It is true that it has been known that few hours of sleep, at least in general, pose a number of health risks. Now, a new study points to a very direct link between short nights or sleepless, and the development of diabetes, especially in children, and the study focused on this age group, according to publication in the New York Times.
Diabetes is a silent disease, and this means that, generally, if medical examinations and access to diagnosis and subsequent treatment are not performed, the person may not even be aware that he or she suffers from this condition.
In this study involving more than 4,500 children, between nine and ten, and it was found that they had less sleep had higher values for body mass index, insulin and blood glucose, all factors directly linked to risk of developing type 2 diabetes.
Although there is not yet a rigorous explanation for this phenomenon, the truth is that it is enough to increase one hour of sleep in the daily average so that the values decrease significantly. This means that sleep can be like this, the best “medicine” in the prevention of the disease.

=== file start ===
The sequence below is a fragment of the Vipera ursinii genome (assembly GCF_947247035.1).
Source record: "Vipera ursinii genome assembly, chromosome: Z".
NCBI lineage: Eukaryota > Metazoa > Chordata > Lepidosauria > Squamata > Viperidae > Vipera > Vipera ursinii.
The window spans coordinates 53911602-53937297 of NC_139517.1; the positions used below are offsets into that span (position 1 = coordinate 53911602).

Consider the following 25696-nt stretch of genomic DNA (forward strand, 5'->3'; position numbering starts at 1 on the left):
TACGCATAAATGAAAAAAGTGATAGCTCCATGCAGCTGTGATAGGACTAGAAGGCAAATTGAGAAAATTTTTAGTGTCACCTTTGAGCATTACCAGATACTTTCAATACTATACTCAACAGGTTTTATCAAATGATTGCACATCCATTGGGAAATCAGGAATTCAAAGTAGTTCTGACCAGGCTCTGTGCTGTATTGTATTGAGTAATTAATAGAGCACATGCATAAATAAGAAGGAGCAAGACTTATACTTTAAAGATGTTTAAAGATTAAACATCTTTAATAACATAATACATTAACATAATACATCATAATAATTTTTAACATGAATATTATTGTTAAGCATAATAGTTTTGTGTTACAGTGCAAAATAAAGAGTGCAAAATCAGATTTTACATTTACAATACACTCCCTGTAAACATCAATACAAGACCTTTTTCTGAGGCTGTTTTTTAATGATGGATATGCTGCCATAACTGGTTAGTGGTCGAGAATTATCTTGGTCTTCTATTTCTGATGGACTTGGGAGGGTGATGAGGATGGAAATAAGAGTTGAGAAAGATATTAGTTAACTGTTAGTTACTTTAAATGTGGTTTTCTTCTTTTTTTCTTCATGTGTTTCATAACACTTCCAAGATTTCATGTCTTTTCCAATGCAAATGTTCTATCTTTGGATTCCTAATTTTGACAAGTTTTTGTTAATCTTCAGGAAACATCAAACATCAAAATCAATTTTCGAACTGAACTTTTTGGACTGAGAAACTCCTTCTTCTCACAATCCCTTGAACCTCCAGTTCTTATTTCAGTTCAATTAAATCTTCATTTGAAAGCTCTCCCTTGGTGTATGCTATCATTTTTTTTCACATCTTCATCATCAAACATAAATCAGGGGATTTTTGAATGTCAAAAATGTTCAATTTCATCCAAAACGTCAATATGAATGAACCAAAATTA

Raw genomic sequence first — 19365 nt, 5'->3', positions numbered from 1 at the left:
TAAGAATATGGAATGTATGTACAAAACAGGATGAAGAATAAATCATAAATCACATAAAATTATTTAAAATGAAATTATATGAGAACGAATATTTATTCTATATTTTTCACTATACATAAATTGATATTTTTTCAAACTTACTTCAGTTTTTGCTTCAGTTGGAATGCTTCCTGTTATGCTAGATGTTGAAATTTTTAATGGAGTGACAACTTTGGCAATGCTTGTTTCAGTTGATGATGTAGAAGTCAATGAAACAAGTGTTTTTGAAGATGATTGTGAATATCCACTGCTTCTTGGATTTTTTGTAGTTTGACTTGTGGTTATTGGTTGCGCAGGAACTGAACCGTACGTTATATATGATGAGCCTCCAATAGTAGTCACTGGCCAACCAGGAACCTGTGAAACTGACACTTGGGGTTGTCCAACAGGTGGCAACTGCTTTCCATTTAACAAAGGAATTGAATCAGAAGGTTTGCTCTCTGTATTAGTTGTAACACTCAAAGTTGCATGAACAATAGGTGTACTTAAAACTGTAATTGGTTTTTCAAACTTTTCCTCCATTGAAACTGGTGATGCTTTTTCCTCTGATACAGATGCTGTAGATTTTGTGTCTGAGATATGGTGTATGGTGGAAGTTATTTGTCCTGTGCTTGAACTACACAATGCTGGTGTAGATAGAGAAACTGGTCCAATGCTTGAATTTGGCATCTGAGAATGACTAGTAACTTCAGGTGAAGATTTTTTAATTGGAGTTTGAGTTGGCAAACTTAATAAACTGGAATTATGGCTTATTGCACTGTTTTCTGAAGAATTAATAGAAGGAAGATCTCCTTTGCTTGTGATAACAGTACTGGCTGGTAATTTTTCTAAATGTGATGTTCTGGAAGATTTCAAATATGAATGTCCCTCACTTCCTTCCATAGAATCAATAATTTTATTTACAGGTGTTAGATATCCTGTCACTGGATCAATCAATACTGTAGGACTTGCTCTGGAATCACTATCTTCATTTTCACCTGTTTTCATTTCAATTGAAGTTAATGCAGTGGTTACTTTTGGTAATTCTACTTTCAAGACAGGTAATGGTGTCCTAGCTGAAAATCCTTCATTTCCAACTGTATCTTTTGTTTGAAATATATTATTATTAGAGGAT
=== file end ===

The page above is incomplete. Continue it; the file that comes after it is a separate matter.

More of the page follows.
Often when blood glucose is measured before bedtime, the value may be within our glycemic target, but that does not mean that you have spent all night with this glycemia. In addition, the symptoms of hypoglycemia or hyperglycemia may be reduced during sleep.
“The increase in hours of sleep in children may be the simplest measure, cheaper and accessible to everyone in the fight against this disease which is already an epidemic”, said Christopher G. Owen, Professor of Epidemiology, University of St. George, in London, also responsible for this study.
Ultimately, sleepless nights hamper the performance of insulin, key to sugar being harnessed by cells and transforming into energy for the body. Thus, if this is repeated night after night, the body may enter a state called insulin resistance, enough for Diabetes to settle.